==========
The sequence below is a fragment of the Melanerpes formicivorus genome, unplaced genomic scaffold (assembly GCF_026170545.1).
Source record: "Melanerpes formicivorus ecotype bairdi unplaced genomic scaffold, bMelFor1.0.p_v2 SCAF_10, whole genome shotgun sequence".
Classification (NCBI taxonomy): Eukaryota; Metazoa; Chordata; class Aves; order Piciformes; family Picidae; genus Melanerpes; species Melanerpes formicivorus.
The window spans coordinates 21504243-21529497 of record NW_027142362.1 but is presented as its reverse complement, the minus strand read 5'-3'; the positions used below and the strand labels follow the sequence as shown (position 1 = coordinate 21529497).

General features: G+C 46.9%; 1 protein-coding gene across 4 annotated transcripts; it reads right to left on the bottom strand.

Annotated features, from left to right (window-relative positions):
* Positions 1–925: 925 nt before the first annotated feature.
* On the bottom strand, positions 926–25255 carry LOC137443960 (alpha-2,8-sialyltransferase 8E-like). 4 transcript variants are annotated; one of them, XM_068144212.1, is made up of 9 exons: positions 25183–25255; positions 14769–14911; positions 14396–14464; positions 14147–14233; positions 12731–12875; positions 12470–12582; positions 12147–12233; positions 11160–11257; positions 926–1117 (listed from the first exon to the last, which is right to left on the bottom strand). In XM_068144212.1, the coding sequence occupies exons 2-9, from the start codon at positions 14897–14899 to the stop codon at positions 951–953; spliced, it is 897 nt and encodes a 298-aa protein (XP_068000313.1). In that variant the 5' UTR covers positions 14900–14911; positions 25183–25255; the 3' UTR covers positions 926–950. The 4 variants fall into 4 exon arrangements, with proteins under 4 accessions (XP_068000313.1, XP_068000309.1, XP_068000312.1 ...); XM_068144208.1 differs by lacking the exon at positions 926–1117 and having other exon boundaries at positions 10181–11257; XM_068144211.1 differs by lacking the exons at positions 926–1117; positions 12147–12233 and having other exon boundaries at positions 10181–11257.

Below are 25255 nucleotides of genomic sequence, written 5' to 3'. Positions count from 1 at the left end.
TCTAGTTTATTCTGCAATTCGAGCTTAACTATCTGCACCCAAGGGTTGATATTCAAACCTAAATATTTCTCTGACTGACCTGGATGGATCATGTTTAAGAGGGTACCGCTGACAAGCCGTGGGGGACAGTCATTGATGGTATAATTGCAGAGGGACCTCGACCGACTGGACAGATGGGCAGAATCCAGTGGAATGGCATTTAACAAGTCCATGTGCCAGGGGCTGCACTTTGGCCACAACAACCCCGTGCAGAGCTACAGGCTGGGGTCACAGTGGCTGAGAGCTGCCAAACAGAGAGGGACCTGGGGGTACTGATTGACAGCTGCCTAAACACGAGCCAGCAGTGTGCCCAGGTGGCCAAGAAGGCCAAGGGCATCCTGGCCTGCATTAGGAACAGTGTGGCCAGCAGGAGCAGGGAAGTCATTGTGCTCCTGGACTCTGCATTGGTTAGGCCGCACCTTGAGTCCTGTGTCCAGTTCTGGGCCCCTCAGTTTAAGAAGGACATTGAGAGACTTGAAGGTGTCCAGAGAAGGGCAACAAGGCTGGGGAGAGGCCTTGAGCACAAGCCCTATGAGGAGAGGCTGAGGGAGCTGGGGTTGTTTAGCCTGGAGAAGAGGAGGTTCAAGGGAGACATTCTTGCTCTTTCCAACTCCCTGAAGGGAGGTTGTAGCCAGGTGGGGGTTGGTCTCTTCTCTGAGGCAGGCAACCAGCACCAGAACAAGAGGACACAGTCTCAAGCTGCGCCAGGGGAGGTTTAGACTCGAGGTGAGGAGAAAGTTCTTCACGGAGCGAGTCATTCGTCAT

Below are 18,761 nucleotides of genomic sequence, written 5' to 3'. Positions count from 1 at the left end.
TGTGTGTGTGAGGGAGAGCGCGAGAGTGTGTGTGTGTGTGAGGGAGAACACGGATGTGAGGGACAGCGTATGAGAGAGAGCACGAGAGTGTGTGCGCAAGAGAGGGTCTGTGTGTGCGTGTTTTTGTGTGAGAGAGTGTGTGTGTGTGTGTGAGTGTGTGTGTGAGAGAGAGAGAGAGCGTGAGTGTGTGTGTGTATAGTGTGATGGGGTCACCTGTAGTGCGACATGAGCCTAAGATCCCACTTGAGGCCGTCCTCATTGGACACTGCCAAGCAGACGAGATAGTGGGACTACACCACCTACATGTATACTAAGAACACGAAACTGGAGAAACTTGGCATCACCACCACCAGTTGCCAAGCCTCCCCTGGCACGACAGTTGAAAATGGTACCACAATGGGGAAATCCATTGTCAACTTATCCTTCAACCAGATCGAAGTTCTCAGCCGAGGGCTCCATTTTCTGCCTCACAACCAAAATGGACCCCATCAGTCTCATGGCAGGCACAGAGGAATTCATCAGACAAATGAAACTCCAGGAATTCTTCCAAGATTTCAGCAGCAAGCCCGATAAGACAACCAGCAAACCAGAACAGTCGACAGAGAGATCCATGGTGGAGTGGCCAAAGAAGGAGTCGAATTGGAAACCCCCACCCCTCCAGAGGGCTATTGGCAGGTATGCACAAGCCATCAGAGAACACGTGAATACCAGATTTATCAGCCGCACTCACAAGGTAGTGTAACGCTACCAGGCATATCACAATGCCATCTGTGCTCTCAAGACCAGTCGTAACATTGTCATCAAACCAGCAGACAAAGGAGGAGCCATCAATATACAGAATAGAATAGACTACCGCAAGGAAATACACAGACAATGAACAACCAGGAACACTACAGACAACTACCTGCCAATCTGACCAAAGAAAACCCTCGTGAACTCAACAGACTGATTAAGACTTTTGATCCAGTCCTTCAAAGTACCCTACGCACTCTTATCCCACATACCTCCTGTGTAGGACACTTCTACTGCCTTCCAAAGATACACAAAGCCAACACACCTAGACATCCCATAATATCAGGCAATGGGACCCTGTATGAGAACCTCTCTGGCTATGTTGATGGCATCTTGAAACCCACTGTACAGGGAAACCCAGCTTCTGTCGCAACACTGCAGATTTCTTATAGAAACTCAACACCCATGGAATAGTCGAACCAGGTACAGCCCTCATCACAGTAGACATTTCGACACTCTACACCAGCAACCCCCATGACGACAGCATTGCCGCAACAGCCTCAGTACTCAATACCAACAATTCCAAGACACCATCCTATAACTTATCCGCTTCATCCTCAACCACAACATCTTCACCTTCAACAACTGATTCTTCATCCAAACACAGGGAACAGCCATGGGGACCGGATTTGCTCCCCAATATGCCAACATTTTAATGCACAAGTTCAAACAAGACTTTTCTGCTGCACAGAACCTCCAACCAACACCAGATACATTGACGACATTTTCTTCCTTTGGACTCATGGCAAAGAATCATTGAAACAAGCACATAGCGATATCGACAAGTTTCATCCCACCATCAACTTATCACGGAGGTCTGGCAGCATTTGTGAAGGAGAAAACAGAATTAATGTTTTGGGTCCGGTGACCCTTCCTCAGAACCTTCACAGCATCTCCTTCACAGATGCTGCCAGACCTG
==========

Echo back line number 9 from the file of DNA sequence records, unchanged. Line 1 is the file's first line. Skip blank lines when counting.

Below are 25255 nucleotides of genomic sequence, written 5' to 3'. Positions count from 1 at the left end.